So far they've proven arrogant, often incompetent, and rarely live up to their reputation. When Egwene proposes a major change in their philosophy, I think most readers would agree with her. However, it is at this point that you really begin to respect the Aes Sedai compared to the various other groups of channelers. They have been humbled at every turn, but they are the ones who've held the world together for 3, years, and that's no coincidence.

Not only does their fate begin to change here, it's become increasingly clear that their largest problems aren't actually their fault. What it comes down to is that book 8 is a lot more palatable now that book 9 and 10, 11, and 12 are readily available. Reading a book filled with cliffhangers, even if it does have a few "holy shit!

In many ways, book 8 breaks the implied promise of the author, that the story will be further along at the end than at the beginning. In truth it is, but it certainly doesn't feel like it without the context of later events. But stick with it, because the series is finally hitting its peak, and things are about to start changing. View 2 comments. Apr 16, Gavin rated it really liked it Shelves: This was another fun instalment in the WoT series. Just like the last book plot advancement was moving at a snails pace but we did get a few interesting developments and the story was always entertaining.

It is the characters, Jordan's storytelling, and the sheer size of the world that make this such a great fantasy series. So what actually happened in this 8th WoT book? Most of our favourite characters went on much as the have been doing for the last few books!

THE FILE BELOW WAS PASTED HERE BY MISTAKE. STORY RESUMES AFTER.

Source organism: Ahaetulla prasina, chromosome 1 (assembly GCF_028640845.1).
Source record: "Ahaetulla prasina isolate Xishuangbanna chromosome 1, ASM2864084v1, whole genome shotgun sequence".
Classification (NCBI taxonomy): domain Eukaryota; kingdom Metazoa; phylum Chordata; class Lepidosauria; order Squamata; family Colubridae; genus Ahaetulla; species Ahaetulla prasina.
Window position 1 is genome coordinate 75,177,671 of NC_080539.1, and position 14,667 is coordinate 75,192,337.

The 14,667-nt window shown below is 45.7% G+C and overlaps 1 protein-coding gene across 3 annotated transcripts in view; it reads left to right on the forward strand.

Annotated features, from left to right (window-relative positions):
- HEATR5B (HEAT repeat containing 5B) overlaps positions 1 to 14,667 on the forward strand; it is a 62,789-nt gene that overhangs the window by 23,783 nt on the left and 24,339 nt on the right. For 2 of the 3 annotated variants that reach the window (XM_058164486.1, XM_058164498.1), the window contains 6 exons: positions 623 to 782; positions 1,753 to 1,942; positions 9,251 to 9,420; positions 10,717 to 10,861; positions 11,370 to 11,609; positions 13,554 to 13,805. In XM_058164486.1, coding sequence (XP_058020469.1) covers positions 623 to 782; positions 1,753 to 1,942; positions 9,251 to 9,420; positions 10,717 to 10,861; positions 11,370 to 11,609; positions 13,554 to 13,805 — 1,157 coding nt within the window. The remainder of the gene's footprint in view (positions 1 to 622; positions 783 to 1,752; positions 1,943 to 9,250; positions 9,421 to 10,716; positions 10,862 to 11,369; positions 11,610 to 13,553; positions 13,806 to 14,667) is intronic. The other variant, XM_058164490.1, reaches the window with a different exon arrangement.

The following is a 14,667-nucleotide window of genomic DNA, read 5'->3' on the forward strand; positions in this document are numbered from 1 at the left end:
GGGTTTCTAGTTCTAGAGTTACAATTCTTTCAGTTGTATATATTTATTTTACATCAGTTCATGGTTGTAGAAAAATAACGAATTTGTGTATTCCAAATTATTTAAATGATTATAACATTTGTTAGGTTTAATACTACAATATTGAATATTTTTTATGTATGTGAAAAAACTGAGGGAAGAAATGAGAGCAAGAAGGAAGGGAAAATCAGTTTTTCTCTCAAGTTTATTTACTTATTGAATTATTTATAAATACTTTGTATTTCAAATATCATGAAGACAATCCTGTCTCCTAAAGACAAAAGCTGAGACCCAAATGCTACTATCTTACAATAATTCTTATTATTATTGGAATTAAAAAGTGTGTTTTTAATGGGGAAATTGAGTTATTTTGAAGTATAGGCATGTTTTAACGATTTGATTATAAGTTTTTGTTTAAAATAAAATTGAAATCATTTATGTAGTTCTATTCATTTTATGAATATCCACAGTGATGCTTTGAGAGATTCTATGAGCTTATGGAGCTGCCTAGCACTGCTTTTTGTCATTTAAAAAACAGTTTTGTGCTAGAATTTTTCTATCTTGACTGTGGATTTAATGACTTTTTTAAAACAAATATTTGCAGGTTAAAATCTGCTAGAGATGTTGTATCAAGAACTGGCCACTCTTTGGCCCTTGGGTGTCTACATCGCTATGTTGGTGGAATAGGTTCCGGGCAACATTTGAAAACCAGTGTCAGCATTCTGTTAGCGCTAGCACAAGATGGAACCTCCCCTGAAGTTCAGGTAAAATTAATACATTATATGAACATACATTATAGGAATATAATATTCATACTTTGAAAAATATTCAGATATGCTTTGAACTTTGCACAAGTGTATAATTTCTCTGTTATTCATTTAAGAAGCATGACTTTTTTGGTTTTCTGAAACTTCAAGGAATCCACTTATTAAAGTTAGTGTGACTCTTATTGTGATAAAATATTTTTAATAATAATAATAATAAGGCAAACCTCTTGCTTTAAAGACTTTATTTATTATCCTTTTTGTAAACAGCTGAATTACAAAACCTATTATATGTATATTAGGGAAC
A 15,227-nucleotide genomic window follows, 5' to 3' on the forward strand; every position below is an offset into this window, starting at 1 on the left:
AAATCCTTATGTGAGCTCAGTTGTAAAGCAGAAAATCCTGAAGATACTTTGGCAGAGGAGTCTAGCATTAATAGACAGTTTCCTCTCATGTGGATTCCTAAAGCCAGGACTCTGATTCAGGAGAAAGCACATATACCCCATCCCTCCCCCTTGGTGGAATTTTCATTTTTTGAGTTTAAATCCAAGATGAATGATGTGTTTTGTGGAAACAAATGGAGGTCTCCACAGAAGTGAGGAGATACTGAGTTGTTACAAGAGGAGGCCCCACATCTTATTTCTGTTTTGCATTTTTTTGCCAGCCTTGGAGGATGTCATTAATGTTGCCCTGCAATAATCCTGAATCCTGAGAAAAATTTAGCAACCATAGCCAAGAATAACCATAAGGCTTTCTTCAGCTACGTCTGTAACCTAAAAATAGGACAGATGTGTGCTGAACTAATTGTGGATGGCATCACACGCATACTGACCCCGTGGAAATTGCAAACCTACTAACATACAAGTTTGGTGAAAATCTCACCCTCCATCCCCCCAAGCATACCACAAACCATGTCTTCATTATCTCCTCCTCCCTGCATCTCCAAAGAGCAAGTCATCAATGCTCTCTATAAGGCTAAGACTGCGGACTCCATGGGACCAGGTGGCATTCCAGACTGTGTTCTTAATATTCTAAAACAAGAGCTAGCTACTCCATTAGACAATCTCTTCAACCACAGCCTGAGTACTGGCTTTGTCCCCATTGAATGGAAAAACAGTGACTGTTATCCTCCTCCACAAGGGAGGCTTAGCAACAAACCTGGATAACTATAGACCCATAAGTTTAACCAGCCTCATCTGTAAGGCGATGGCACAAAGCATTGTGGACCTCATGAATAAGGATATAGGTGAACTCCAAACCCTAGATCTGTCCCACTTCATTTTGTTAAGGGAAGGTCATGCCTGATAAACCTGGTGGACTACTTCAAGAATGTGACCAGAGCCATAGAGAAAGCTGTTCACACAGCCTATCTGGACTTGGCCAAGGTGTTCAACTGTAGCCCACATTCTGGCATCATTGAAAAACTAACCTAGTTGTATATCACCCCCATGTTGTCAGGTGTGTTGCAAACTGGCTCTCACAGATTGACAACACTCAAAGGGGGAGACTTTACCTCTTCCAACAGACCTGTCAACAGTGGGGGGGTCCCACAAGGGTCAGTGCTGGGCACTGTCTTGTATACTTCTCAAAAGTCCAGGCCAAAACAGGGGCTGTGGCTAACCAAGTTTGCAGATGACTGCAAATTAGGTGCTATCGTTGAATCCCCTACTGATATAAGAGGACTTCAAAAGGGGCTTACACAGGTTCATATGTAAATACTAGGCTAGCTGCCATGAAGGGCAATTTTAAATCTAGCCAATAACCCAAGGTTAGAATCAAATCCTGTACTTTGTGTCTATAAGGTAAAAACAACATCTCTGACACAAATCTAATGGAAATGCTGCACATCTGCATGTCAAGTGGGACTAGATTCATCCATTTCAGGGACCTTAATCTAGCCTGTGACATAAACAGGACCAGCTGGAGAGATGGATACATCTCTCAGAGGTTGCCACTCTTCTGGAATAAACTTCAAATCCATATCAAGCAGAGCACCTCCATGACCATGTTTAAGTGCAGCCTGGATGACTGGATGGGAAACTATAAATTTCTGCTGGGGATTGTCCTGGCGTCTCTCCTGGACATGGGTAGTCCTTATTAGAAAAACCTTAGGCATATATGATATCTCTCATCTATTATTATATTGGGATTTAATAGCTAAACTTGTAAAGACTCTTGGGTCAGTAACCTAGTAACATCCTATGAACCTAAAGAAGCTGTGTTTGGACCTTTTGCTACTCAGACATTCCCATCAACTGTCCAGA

Egwene - She This was another fun instalment in the WoT series. Egwene - She edged closer to the White Tower with her rebels and continued to grow into her role as Amyrlin Seat. I thought this was a good book for her character. Nynaeve and Elayne - They are still stuck at the hip but the pair did have an eventful book.

Rand - It was another action packed book for Rand. As well as dealing with the usual political manoeuvrings he had to repel another Seanchan invasion and survive numerous assassination attempts. His chapters were probably the most exciting of any character in this book.

Perrin - He got started on his mission to deal with Masema, the Prophet, and his own group merged with Morgase's group. Which provided a ton of amusing moments as she is travelling in disguise. Mat - OK the guy was totally missing in this instalment.

Weirdly I never even realized he was gone until I read in a friends review that he had not featured at all in this 8th WoT book. Obviously I never missed him. That said, things did end in a bit of a cliffhanger in the 7th book with him so I hope he features heavily in the next book. The Love Interests - Min, Aviendha, and Faile had little to do in this book and at this point in the story their whole reason for being is simply to be love interests for their guys. Min actually had a good book.

She seems a great fit for Rand and was fairly helpful to him throught the story. Faile was Faile. Aviendha really just tagged along a bit with Elayne and Nynaeve. Jordan very much seems to have her character on the shelf for now.

Minor Characters - There were a few but the ones who were the most memorable were Morgase and Siuan. The Villains - There POV segments are usually short and super interesting and it was no different in this book as we got a glimpse into what the likes of Greandal, Moridin, Sevanna, Eladia, Alviarin, and a few others were up to.